In a past and well appreciated TechNote, I explained a dynamic buffering technique which is able to take advantage of all the available bandwidth and, at the same time, is able to reduce, to the minimun, the pre-buffering time.
Recently I have improved the technique with a rate control code. This is the principle:
Use the prebuffering as rate control
A main advantage of the Dynamic buffering is the strong reduction of prebuffering time. This is obviously a great feature by itself, but we can find addictional value in it. We can use the prebuffering phase to measure the available bandwidth between client and server and therefore change accordingly the effective buffering depth or, if necessary, change the stream rate (between prerecorded ones).
The bandwidth measurement is indeed very simple. If we have set a prebuffer time of BT seconds, we can monitor the BufferLenght property measuring the time needed to fill the buffer to the i.e 80%. Let’s call this time T80.
We calculate an available/required bandwidth ratio: R=(BT*0.8)/T80
If R>1, the available bandwidth is higher than the required. i.e: 1.2 means +20%.
If R<1, the available bandwidth is lower than the required. i.e: 0.7 means -30%.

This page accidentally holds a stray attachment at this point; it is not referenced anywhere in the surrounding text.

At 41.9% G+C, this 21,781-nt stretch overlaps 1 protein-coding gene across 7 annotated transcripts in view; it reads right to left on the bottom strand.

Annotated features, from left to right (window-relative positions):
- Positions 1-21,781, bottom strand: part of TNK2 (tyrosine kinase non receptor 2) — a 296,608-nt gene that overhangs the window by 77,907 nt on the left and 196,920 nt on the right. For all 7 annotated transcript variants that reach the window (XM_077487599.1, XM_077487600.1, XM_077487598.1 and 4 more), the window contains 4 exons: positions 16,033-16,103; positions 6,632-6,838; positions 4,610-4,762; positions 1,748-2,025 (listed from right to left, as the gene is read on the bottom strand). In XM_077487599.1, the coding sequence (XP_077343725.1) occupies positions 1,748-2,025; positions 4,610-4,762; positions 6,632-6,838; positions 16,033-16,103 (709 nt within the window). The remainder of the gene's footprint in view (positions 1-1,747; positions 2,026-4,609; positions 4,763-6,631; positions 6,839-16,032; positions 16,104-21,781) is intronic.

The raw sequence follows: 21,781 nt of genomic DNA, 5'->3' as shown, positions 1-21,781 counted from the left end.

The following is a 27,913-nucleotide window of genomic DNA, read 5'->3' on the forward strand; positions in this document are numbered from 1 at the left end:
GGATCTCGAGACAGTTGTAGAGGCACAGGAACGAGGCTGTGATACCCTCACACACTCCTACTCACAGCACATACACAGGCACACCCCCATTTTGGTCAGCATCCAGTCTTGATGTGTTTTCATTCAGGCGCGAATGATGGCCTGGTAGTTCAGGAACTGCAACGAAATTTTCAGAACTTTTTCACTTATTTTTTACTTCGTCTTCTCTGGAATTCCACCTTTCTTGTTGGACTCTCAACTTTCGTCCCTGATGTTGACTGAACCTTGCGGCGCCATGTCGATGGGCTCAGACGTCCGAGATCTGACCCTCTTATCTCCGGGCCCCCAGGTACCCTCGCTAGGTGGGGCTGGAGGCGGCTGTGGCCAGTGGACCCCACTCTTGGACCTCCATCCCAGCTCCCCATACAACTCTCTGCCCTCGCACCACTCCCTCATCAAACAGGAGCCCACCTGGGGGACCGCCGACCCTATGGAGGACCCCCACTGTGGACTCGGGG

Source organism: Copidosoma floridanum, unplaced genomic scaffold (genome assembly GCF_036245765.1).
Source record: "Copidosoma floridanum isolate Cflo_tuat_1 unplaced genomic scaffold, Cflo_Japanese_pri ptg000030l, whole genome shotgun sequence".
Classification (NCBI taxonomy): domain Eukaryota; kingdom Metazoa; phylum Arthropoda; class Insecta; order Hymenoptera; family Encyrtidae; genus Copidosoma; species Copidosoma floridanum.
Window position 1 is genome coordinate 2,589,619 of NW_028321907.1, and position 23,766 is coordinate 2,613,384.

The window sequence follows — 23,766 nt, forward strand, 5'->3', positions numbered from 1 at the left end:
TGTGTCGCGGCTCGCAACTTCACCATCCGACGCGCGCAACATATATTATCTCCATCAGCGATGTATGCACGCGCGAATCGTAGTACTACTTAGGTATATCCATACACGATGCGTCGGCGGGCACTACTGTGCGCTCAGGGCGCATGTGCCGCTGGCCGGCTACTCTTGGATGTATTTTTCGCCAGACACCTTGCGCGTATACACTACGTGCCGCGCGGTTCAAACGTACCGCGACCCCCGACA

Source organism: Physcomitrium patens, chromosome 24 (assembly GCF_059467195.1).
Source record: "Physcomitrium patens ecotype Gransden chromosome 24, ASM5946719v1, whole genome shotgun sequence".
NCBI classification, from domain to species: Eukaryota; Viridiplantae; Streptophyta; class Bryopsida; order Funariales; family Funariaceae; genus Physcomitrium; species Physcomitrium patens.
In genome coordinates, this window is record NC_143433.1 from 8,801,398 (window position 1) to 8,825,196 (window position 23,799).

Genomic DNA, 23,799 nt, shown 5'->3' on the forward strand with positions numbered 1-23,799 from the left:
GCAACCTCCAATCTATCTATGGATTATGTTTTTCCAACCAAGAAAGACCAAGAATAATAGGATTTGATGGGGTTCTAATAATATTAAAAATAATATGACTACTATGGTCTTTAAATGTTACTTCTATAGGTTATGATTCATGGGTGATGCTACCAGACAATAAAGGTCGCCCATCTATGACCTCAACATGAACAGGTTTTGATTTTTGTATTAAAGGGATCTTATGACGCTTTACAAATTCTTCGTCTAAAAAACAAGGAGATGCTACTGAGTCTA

Depending by the R ratio, we can change the preloading behaviour before the preload ends (this is why we measure the bandwidth over the 80% of buffer filling).
If R is consistently higher than 1, the behaviour remains unchanged and the prebuffering time remains very short.
If R is only a little higher than 1, it’s better to enlarge the prebuffer depth. The prebuffering time becames longer but the playback more solid.
If R is lower than 1, we need to change the Stream with a scaled one. In this case, we have the great advantage of a short total buffering time, because, thanks to the Dynamic buffering, both the first (used to measure and then dropped) and the second (scaled stream) prebuffering times are inherently short.
A note to conclude:
I have created this Dynamic buffering scheme remembering of a key feature of Windows Media Player 9: Microsoft calls it “Fast-Streaming”. Now, it is available also for our beloved FMS2.
FIG 1 . Standard Buffering: Bandwidth fluctuations vs Buffer time
FIG 2 . Dynamic Buffering: Bandwidth fluctuations vs Buffer time